Len Goodman, who judged Dancing with the Stars for nearly its entire life, retired from the American version of the dance competition at the end of its 31st season last fall.
“I’ve been on the show since it started in 2005, and it has been a huge pleasure to be a part of such a wonderful show, but I’ve decided I want to spend more time with my grandchildren and family back in Britain,” he said.
That time has been cut short, as Len died Saturday at age 78. He had bone cancer, according to BBC News. He was treated for prostate cancer in 2008.
Len Goodman’s (nearly) 20 years of judging reality TV
Len started as a judge on Strictly Come Dancing in 2004, judging that version for its first 14 seasons, alongside Bruno Tonioli, who joined Len for the ABC version.
Bruno remembered Len on Instagram, calling Len “my dear friend and partner for 19 years the one and only ballroom legend,” and added, “I will treasure the memory of our incredible adventures and hundreds of shows we did together.”
Former DWTS host Tom Bergeron shared a collage of photos with Len, captioning it “A Good Man, indeed”.
Fellow judge Carrie Ann Inaba shared a video and wrote, in part, “A Dancer. A teacher. A refined gentleman. A wonderful storyteller. A special soul. A mentor. A family man. And… A treasured friend. Saying goodbye at the end of last season broke my heart. But today’s news has shattered it all over again. I can’t believe that you’re gone.”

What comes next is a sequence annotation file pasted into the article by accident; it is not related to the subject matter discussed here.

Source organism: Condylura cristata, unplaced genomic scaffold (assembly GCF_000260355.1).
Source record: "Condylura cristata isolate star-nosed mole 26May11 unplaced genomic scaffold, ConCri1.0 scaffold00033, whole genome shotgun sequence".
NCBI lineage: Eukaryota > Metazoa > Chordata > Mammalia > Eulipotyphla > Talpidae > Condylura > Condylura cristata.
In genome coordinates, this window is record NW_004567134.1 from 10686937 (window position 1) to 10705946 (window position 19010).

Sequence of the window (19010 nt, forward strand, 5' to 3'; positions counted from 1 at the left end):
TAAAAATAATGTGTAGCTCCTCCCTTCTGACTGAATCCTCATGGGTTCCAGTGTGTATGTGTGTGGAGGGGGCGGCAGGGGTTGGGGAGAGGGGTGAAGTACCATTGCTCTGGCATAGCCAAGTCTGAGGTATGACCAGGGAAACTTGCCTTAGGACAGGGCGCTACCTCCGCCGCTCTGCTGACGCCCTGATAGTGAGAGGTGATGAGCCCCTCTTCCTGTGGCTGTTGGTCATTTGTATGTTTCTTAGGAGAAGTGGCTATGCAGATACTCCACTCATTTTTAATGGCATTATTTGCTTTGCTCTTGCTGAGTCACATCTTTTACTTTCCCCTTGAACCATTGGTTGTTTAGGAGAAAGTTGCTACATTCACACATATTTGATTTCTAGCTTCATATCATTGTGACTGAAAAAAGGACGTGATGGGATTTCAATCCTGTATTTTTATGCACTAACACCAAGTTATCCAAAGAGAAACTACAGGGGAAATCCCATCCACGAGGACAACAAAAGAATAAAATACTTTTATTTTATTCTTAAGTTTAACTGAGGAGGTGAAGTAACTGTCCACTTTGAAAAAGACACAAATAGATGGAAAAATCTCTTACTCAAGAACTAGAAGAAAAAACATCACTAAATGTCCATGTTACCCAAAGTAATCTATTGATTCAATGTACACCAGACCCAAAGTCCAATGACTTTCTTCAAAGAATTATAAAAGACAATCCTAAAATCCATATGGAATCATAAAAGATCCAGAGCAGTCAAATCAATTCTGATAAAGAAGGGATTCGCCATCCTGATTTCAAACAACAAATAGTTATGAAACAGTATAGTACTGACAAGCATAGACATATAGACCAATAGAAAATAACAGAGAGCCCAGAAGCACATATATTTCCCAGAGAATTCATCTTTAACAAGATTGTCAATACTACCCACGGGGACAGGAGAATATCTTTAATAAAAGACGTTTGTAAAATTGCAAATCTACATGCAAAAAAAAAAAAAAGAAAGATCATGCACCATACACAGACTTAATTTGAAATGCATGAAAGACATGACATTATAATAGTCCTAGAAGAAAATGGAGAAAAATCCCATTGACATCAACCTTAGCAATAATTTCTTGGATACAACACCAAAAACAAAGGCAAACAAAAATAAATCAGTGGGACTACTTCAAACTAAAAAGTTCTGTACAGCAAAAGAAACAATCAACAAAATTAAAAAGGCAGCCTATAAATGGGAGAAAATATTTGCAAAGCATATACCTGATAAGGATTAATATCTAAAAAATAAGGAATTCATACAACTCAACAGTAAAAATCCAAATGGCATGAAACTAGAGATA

She added, “Thank you for all that you shared with us. Your humor, your wisdom, your wit and your truth.”
Disney CEO Bob Iger tweeted, “Rest in peace, Len Goodman: a special soul and a true gentleman.”
Strictly host Claudia Winkleman, who also hosts the UK version of The Traitors, told BBC News, “There was nobody like him because he was so humble. He was adorable—on camera, off camera, and to everybody who took part.”
He was also super-cranky, but also exacting, demanding proper technique from celebrities who sometimes have to be dragged around the ballroom floor by their professional partners.
Unlike, say, Simon Cowell, however, Len’s harshness was not cruel or mean-spirited, but focused on technique and standards.
In 2013, Cary O’Dell wrote in PopMatters that Len Goodman:
[…] especially deserves credit for standing his ground and fighting the good fight in terms of trying to bring actual excellent dancing to the airwaves. From his central seat on the panel in the “ballroom,” his harsh assessments are met every single week, every single time, with a panoply of collective “boos” from the audience
The judiciousness (pun intended) with which Goodman hands out compliments and offers up his seldom-seen “10” paddle adds an ongoing element of suspense and intrigue to the show, certainly not the worst thing to have in a multi-week reality competition.
I certainly mocked his crankiness over the years, or at least back when I was still watching Dancing with the Stars.
For example, during season 13, when Len and Maxs disagreed (Len: “I’ve been in this business for 50 years”; Maks: “maybe it’s time to get out”), I wrote that Len’s “Depends are usually bunched up and causing him excess irritation.”
But as a TV critic who tries to take reality TV seriously, maybe I should have had more respect for him holding a silly celebrity dance competition to high standards.
Monday 24th of April 2023
As a reality TV junkie from the beginning, I caught Strictly in London in 2005/2006. I found Len's judging to br fair and he never failed to teach me something. At a time when Simon Cowells bracing critiques were in vogue, Len provided fair assessments with dignity and class.